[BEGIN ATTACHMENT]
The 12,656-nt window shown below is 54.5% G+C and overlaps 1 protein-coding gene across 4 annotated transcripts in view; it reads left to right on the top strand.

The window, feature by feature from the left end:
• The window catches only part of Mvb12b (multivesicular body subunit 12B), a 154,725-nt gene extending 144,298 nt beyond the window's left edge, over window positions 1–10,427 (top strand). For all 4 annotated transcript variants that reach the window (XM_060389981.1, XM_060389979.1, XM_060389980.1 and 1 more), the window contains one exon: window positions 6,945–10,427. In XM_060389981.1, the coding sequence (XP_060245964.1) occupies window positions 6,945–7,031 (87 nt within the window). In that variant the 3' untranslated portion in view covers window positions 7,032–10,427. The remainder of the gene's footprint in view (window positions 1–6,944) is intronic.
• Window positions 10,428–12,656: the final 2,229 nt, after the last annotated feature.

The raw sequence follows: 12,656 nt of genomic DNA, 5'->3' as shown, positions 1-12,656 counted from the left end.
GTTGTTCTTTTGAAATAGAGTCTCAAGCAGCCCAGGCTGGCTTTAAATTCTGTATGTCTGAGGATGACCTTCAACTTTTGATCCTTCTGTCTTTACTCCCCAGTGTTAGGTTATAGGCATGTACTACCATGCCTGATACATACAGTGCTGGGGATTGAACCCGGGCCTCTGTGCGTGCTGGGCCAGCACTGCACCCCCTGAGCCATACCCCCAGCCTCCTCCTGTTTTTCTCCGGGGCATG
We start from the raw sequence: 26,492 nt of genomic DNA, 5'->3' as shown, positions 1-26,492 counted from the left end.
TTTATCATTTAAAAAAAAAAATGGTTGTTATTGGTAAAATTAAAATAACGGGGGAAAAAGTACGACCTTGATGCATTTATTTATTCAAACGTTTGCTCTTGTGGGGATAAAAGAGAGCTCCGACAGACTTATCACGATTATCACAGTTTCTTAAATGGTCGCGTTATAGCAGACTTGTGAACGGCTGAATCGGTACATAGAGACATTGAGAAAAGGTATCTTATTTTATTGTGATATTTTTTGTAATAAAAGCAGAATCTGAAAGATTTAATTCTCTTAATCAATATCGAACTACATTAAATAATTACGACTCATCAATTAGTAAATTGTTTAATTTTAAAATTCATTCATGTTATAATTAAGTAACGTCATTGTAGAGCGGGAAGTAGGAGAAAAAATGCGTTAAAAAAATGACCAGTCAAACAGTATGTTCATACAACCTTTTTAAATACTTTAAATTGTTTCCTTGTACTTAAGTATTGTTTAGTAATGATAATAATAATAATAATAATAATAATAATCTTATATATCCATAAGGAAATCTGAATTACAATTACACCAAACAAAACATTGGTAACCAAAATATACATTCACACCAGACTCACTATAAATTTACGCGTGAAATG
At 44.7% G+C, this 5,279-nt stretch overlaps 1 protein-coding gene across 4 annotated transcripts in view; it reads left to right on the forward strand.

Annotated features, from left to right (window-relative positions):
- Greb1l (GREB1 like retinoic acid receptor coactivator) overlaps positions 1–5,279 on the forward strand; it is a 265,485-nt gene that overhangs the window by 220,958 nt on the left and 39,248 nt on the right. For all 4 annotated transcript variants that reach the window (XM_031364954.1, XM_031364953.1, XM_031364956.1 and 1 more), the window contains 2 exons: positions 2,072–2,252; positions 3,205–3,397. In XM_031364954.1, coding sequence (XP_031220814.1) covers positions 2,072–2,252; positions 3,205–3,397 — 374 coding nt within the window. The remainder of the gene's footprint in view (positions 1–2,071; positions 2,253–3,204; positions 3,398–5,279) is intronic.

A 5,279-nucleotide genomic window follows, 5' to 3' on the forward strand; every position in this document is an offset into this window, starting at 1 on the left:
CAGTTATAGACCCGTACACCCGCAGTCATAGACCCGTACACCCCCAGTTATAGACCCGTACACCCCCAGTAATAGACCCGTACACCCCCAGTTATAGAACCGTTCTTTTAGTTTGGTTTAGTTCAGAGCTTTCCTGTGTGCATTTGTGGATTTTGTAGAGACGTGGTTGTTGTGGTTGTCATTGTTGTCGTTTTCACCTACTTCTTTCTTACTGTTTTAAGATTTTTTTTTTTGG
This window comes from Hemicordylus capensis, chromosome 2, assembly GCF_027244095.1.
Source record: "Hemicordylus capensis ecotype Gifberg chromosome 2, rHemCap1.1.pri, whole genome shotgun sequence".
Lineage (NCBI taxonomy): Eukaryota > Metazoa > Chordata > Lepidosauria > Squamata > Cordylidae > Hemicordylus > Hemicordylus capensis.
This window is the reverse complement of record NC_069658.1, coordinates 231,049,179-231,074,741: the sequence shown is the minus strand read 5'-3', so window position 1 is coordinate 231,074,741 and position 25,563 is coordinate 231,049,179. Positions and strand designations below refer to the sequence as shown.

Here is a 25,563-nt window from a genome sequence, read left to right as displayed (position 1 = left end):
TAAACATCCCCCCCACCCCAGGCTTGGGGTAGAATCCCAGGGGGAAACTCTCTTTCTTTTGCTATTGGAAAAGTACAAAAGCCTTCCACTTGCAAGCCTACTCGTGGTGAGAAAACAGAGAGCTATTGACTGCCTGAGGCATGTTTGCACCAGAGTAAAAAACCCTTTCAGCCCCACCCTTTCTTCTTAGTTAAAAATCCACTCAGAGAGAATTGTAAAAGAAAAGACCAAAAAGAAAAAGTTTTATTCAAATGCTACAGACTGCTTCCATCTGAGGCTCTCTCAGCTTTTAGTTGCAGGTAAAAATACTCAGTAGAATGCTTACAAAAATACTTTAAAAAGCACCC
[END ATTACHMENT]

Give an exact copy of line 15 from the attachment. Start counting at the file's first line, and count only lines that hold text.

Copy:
Source record: "Hemicordylus capensis ecotype Gifberg chromosome 2, rHemCap1.1.pri, whole genome shotgun sequence".